Choosing the Right Legal Structure for Your Business

When starting a business, one of the first things you need to think about is legal structure. So, there are several options and we are going to help you decide which is best for you. Usually, I recommend that you first start out as a limited liability company (LLC). Later you can plan to convert to a C corporation. But, before I get into all that – I want to talk to you about your options.

Sole-Proprietorship.

My mother’s business when I was a kid was a sole proprietorship. Most would agree that this is the easiest type of business to organize. All you really need to do is apply for the required licenses. A lot of people choose this because of tax reasons. For tax reporting just  report the company’s income and expenses on a form that you will attach to your annual tax return. That’s it! But, from personal experience, I can tell you it isn’t 100% the best choice for everyone.  The bad news is – as a sole proprietor you are 100%  liable for all the company’s debts. This could be anything from vendors, taxes, payroll, and  loans.

So, you really aren’t better off going this route for long. To start out with – sure. But it’s not a good place to live. We recommend choosing one of these other options for the long term.

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Corporation

Everyone knows this one. A corporation is a company or group of people authorized to act as a single entity (legally a person) and recognized as such in law. What this has on a sole-proprietorship is that a corporation can provide protection to a founder against the liabilities of the company. For example, bank accounts, personal expenses, etc. But you have to also think about this – there are two kinds of corps.

The first one is – a Subchapter S (S Corporation) is a form of corporation that meets specific Internal Revenue Code requirements, giving a corporation with 100 shareholders or less the benefit of incorporation while being taxed as a partnership. An S corporation will not pay any federal corporate-level income taxes. The profits and losses of the corporation will be reported on the individual tax returns of the shareholders. You can only have 99 shareholders with an S Corp. And you cannot have limited partnerships and only one class of stock for economic allocations.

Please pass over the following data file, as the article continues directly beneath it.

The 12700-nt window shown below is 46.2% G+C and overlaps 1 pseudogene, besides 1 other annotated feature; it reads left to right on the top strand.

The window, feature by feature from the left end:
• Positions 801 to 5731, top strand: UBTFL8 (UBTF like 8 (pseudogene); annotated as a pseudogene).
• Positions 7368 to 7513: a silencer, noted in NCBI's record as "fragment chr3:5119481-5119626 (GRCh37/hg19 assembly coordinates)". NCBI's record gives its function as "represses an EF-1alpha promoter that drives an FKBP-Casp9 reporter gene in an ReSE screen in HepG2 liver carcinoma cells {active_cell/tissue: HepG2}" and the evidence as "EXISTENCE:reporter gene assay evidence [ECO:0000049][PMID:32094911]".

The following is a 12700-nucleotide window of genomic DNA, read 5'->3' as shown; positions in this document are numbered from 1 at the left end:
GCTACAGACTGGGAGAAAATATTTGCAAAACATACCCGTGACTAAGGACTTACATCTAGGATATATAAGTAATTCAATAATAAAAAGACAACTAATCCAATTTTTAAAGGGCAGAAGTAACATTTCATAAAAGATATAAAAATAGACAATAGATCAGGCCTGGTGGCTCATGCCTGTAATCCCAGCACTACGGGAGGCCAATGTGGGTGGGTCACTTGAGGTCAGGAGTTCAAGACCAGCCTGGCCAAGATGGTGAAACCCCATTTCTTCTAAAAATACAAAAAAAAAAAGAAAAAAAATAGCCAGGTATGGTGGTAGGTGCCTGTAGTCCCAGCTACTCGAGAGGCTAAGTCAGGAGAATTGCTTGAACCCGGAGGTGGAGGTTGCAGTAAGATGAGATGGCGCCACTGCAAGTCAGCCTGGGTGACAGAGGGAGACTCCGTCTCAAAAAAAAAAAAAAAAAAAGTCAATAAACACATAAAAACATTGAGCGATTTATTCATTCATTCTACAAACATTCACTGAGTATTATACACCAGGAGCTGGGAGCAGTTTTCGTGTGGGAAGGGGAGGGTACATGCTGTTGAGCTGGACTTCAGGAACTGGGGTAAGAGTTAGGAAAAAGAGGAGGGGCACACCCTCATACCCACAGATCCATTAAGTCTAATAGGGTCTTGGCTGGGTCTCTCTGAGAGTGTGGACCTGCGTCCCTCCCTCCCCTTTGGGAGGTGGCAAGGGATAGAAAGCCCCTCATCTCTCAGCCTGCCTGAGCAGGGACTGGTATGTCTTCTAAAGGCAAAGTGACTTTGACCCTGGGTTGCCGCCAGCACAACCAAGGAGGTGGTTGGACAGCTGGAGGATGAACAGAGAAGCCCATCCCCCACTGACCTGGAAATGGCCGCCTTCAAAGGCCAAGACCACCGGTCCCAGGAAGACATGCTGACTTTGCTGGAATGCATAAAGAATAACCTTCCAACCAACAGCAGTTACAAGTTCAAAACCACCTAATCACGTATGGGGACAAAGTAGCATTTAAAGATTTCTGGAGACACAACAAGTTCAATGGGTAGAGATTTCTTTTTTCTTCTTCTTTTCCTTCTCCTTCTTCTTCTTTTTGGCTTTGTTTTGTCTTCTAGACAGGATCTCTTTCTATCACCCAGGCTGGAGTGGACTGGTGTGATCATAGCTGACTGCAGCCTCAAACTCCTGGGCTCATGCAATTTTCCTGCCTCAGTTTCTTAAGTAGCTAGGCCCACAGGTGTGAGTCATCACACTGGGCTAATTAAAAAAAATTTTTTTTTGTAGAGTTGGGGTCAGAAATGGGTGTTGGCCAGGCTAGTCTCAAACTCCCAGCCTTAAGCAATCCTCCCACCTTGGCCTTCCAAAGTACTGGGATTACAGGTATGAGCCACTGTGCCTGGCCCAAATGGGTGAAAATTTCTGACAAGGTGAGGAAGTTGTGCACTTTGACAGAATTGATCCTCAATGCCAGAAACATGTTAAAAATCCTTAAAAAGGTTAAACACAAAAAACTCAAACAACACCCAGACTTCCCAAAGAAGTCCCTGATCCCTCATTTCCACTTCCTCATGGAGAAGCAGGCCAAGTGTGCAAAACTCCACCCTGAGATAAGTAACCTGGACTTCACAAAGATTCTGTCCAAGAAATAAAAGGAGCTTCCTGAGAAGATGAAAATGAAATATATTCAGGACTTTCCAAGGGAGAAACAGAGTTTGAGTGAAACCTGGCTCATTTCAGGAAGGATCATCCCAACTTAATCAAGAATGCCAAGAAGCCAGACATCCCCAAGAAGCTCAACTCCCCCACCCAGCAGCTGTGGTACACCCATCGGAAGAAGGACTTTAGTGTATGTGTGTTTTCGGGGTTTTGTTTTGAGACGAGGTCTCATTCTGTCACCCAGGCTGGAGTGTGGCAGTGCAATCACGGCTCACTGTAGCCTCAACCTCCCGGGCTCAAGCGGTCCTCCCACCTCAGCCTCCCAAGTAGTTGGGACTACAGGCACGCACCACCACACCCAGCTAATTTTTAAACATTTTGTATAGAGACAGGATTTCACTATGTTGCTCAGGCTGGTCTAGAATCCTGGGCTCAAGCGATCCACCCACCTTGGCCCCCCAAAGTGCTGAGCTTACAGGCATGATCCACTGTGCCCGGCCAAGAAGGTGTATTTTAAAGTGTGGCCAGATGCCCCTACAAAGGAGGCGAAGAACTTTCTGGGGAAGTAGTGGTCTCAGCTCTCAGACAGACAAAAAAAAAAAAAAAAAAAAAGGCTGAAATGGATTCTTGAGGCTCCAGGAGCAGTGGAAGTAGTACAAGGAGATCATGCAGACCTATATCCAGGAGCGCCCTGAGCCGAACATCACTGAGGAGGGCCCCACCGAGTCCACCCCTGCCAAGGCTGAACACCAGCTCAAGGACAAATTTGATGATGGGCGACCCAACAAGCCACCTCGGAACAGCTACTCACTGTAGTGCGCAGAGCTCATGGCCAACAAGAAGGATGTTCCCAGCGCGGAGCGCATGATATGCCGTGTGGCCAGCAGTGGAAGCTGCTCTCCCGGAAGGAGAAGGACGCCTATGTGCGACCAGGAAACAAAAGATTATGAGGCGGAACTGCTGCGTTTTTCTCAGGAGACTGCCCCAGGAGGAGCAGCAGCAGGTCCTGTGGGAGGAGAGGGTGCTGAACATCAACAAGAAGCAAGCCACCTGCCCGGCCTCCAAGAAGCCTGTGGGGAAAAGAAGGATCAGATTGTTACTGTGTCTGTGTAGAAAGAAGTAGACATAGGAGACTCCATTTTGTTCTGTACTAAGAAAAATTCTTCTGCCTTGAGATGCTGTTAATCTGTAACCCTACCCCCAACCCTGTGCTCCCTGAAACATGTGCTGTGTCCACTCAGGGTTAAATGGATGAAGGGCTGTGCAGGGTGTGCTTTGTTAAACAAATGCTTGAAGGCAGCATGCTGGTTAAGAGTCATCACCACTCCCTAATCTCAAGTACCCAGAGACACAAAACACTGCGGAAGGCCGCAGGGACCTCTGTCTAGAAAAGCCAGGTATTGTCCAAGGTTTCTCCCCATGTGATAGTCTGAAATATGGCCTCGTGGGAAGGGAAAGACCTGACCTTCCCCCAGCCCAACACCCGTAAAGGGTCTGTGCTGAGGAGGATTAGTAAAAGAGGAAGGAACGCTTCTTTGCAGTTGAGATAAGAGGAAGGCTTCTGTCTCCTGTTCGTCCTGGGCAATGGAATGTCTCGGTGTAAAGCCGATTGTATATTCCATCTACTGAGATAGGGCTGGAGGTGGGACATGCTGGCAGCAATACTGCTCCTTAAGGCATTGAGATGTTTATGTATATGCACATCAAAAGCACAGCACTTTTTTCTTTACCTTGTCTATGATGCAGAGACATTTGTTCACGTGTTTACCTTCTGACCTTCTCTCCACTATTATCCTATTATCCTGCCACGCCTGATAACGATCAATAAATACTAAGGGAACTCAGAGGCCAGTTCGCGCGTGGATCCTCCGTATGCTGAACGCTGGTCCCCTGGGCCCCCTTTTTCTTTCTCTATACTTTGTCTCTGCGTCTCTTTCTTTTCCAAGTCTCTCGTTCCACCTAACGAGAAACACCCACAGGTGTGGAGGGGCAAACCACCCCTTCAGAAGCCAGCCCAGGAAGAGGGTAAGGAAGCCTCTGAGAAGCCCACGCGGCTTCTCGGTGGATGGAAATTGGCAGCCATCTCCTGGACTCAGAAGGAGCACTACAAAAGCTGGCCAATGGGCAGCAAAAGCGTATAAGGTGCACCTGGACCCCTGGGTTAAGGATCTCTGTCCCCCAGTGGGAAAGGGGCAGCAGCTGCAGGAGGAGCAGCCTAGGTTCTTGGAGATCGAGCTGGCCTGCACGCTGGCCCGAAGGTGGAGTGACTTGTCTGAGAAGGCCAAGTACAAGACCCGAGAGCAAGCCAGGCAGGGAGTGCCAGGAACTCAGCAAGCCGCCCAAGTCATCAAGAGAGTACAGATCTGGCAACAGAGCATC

Next is a C corporation. A C corporation, under the United States federal income tax law, refers to any corporation that is taxed separately from its owners. A C corporation is distinguished from an S corporation, which generally is not taxed separately. It doesn’t have quite as many restrictions as an S Corp. Unlike with the S Corp – you are not limited to the number of shareholders you have. And you can have any number of classes of stock. But, choosing this option may result in double taxation of a corporation’s profits.

Limited Liability Company (LLC) 

This is another one you might be familiar with. An LLC is a corporate structure whereby the members of the company cannot be held personally liable for the company’s debts or liabilities. (Great right?) Limited liability companies are pretty much  hybrid entities that combine the characteristics of a corporation and a partnership or sole proprietorship. It is taxed like a partnership but provides the limited liability protection of a corporation, while still avoiding double taxation. This works well for those who will not seek venture capital or other substantial outside financing, however – if you do plan on seeking venture capital outside funding might want to go with C-Corp.

If you have to – start off as an LLC – and if it isn’t right for you  I recommend changing over to one of the corporates I mentioned above as soon as you can. Do some consulting – talk to other business owners, an attorney, and/or your accountant about all of this. They can help you figure out which will fit you best.

As always we thank you for stopping by and we hope you will be back soon! If you have any questions, comments, or suggestions for future topics – feel free to drop us a line! You can check us out on Facebook

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